A whole new ball game

Aussie Rules footie fan joins new bid for Kidman’s vast cattle farm

Australian Prime Minister Malcolm Turnbull watches a rugby ball fly past Gui Guojie, general manager of Shanghai CRED Real Estate Stock, after a signing of the memorandum of understanding at a hotel in Shanghai

Eye on the ball: Turnbull's intriguing Chinese investors to more than just Aussie rules

A “leaping, jumping, flying game” was how Australian Prime Minister Malcolm Turnbull described the first professional game of Australian rules football to be played on Chinese soil.

Also at the launch ceremony in Shanghai this month was billionaire property tycoon Gui Guojie, a major influence in the plans to bring the Aussie sport to the Chinese market.

Back in Australia Gui has been ploughing his sponsorship dollars into Port Adelaide, the team that will debut in China next year. Club officials describe him as “captivated” by the sport.

But Port Adelaide’s number one fan is also rather keen on Australian beef, it seems, after news that Kidman & Co, the country’s largest cattle farm, wants to sell a majority stake to a Chinese consortium backed by Gui’s real estate firm Shanghai CRED. “This has nothing to do with that, this is separate,” Gui said of his sports interest.

Shanghai Pengxin, the other major shareholder in the bid, failed in an offer for the same property last year, which was kiboshed by Australian regulators (see WiC305). Other deals in the agribusiness sector have since gone through, including the sale of Tasmania’s largest dairy farm to Chinese owners (see WiC315), while Kidman’s suitors announced the latest Chinese offer is worth A$371 million ($281 million).

Gui’s financial support for Australia’s unique footballing code won’t do him any harm, of course. But the Kidman deal is far from done, with Australian Treasurer Scott Morrison putting the final decision on hold until after the federal elections at the beginning of July.

That seems to be an attempt to prevent the takeover from being caught in the crossfire of campaigning, although the delaying tactics won’t appease critics like Nick Xenophon. “This isn’t just selling the farm, it is selling Australia’s largest farm”, the senator fumed last week, insisting that the Kidman bid will be an “election battle line”.

Morrison has also instructed his officials to arrange an independent review of the tender and final sale. “I want to be absolutely confident when I finally consider this matter that Australians have had every opportunity to be participants in that process,” he explained.

His caution reflects the prickly sensitivities over Chinese investment in Australian agribusiness, where Canberra now demands an automatic review once an investment hits a cumulative A$15 million. (Trade agreements with countries like the US and New Zealand mean that their private sector firms don’t face similar scrutiny until their farmland investments exceed A$1 billion.)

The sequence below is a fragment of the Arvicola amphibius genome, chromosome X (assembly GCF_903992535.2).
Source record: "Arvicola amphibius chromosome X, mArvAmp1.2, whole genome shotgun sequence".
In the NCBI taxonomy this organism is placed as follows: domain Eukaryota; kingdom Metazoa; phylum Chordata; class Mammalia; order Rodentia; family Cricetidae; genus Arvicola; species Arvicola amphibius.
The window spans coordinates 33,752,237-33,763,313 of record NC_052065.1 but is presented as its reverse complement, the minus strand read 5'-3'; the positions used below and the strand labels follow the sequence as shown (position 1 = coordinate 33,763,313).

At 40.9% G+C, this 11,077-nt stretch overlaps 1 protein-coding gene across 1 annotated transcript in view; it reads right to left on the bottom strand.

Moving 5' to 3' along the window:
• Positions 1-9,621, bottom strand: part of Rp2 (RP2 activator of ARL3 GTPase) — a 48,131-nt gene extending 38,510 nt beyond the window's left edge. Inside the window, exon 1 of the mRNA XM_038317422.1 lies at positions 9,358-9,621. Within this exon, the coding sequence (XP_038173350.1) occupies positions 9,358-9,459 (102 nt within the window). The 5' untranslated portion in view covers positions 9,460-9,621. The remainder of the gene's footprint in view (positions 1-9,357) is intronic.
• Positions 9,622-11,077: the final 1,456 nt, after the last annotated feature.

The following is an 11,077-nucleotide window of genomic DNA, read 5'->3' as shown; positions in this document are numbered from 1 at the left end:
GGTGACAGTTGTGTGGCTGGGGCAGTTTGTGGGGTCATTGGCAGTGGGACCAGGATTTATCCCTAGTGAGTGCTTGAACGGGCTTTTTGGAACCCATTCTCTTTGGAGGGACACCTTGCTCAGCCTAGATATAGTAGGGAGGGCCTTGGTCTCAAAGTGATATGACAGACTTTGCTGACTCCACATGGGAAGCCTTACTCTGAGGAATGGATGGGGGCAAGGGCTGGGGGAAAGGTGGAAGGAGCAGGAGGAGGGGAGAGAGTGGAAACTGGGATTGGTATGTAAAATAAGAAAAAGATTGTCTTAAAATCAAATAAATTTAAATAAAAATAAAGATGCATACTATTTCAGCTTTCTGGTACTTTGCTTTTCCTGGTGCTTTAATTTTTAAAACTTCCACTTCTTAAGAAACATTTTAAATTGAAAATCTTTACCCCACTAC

The other reason that the Kidman sale has been making headlines is because it’s a monster of a property. As the largest leaseholder of pastoral land in Australia, its 17 cattle ranches stretch across 11 million hectares of Queensland, South Australia, the Northern Territories and Western Australia (or “nearly two Hainan Islands” as National Business Daily explained).

Kidman’s chairman insists that the Chinese owners will be “good custodians” of the Australian outback. Another key point is that the bidders have carved out the Anna Creek station from the deal because of its proximity to land used by the Australian military for weapons testing.

Objections to international ownership look tricky to sustain, however, as almost a third of Kidman’s current shareholders are foreign. And scaremongering that Australian meat will be lost to overseas markets also sounds fanciful – Kidman already exports most of the 15,000 tonnes of beef it produces every year.

Paul Bloxham, HSBC’s chief economist for Australia and New Zealand, outlined the bigger picture this week with a review of how Australian exports to China are less dependent on commodities like iron ore than in the past.

Describing the trend as a “shift from mining to wining and dining”, he highlights how indicators like increases in tourist numbers and surging student enrolments at Australian universities are increasingly important in signposting how the commercial relationship with China is entering a new phase.

Keeping track: It was a surprise when the Australian Treasurer Scott Morrison announced, mere hours after this article was published, that he had already made a “preliminary decision” that the Chinese bid for the biggest Australian pastoral leaseholders would be blocked.


Morrison says the sale isn’t in the national interest and that he is concerned that the sheer scale of Kidman’s portfolio (more than 1% of the country’s landmass) is putting it out of reach of a domestic buyer.

Kidman’s managing director Greg Campbell questioned the veto, pointing out that more than 130 Australian parties were given the chance to make an offer but that no final bids were received.

“A break up of the business to sell properties separately would result in significant reduction in Kidman’s value, reduced production of up to 3,000 tonnes of beef per annum, the loss of 50 jobs from the present structure, and lower tax revenue for the country,” he added.

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